Buffett Won’t Sell Japan Shares as Earthquake Creates ‘Buying Opportunity’
Warren Buffett, whose Berkshire Hathaway Inc. (BRK/A) has a bullish derivative bet on Japan’s benchmark stock index, said the country’s record earthquake created a buying opportunity for equity investors.
“If I owned Japanese stocks, I would certainly not be selling them because of the events of the past 10 days or so,” said Buffett, speaking to reporters in the South Korean city of Daegu. “Something out of the blue like this, an extraordinary event, really creates a buying opportunity.”
The March 11 quake and tsunami, which caused the worst nuclear disaster in 25 years, may result in losses of $200 billion to $300 billion, with most of the costs uninsured, according to Risk Management Solutions Inc. Japan’s Nikkei 225 Stock Average has declined 12 percent since March 10. Markets in the nation are closed today for a public holiday. The iShares MSCI Japan Index Fund (EWJ), an exchange-traded fund that tracks the country’s stocks, gained 2.6 percent at 1:24 p.m. in New York.
The Nikkei 225 is one of four indexes across the globe whose declines since the 2008 financial crisis have forced Berkshire to post derivative losses on earnings statements. Buffett, 80, sold put options on the indexes and may be required to make cash payments when the contracts begin to mature in 2018. Until then, Berkshire reports mark-to-market gains and losses based on the quarterly performances of the indexes.
Mark Mobius, executive chairman of Templeton Asset Management’s Emerging Markets Group, said investors may profit as rebuilding increases purchases of construction materials.
“The demand for cement, steel and raw materials will grow because of the infrastructure spending they will have to do to repair what has been damaged,” Mobius said today in an interview on Bloomberg Television’s “In the Loop” program.
‘Larger the Better’
Buffett canceled a trip to Japan where he was scheduled to visit a factory owned by Iscar Metalworking Cos.’s Tungaloy Corp. in Fukushima prefecture, home to a damaged reactor. Iscar Chairman Eitan Wertheimer, who sold his firm to Buffett, said sales may decline in Japan after Tungaloy halted work at a factory and evacuated most of the 1,400 employees from the local headquarters amid radiation leaks.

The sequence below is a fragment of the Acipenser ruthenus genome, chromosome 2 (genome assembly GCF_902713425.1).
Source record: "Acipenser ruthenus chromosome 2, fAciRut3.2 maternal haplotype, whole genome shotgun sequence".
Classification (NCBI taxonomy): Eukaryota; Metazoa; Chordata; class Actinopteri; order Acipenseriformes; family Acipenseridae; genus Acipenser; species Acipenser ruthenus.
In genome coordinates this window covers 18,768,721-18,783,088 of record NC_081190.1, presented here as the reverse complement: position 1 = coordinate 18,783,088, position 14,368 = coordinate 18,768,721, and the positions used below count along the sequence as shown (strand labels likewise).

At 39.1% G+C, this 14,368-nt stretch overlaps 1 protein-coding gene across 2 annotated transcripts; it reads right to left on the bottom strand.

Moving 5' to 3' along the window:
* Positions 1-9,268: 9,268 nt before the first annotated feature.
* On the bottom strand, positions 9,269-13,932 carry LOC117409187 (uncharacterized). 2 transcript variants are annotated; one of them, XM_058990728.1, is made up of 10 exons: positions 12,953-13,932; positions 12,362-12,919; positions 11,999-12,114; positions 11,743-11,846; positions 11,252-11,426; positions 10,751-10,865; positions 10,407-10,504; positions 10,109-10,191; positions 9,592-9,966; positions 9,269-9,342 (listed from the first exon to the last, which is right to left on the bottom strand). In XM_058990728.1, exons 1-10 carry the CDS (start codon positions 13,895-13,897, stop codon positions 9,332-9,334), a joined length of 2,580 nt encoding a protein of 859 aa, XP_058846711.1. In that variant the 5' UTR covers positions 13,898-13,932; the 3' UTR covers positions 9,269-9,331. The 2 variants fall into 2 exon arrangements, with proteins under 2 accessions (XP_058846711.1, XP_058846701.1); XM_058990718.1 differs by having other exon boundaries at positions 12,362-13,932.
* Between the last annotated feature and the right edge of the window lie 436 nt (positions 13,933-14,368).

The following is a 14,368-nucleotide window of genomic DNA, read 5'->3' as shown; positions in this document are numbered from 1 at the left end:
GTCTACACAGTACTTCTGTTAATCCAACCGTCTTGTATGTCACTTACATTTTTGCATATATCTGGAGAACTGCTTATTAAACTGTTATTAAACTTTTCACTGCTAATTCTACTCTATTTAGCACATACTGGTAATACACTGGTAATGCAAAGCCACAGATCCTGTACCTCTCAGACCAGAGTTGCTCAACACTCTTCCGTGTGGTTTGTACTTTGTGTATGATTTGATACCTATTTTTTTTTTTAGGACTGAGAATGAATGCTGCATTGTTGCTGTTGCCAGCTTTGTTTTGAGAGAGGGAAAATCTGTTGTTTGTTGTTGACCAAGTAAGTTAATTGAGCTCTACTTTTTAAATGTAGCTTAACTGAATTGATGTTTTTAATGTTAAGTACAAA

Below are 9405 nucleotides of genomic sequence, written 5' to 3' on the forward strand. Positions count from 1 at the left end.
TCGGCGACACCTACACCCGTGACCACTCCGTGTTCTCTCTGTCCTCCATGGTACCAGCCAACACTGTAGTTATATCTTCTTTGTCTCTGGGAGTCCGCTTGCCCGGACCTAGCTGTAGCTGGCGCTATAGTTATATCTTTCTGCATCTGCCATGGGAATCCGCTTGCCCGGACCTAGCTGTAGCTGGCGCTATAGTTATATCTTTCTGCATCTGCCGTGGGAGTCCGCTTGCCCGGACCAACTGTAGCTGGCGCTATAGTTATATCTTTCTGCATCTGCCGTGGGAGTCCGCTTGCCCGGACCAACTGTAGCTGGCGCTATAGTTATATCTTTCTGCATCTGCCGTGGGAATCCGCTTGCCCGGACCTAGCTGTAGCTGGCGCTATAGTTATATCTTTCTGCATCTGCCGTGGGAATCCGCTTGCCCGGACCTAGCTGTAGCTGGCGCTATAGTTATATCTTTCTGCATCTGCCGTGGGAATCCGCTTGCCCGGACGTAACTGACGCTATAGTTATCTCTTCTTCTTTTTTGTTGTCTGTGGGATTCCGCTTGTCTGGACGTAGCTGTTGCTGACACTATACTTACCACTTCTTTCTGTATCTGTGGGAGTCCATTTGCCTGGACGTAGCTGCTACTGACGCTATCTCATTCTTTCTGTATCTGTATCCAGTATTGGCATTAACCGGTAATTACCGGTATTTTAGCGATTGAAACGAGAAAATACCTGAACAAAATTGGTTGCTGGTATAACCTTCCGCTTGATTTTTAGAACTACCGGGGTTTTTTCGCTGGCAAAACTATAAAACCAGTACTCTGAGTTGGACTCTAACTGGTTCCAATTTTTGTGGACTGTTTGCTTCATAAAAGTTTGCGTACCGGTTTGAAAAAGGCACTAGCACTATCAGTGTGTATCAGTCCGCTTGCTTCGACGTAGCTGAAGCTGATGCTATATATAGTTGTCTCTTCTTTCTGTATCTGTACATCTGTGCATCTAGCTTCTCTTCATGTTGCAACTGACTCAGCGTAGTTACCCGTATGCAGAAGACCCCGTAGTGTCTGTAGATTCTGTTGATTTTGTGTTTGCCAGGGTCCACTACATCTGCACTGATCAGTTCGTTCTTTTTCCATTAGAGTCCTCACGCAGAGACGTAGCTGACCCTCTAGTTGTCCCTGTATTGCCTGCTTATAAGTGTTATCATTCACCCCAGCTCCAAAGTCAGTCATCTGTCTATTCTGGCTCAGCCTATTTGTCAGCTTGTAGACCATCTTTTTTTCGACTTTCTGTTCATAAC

“It’ll take some time to rebuild, but it will not change the future of, the economic future of Japan,” said Buffett, Berkshire’s chairman and chief executive officer.
Berkshire would owe $3.8 billion to derivatives counterparties if index prices and foreign exchange rates at maturity were unchanged from the levels of Dec. 31, Buffett said last month in his annual shareholders’ letter. Berkshire received premiums of $4.2 billion at the initiation of the contracts, Buffett said.
South Korea is a “hunting ground” for acquisitions, said Buffett, who prefers larger companies. Berkshire committed more than $35 billion to takeovers in the last two years.
“We’re ready to invest, and basically the bigger the better,” said the billionaire investor. “Large companies appeal to me and Korea has a number of large companies obviously, so it’s a hunting ground.”
Buffett reiterated that he is open to buying non-U.S. companies, while also saying U.S. businesses remain more likely targets. Berkshire invested in TaeguTec Inc. through Iscar, the Tefen, Israel-based toolmaking unit.
‘Pile Up Cash’
“We do pile up cash, month by month, and we’re looking for large businesses to buy,” Buffett said. The U.S. is “the most familiar to me, so it’s most likely where we would do something.”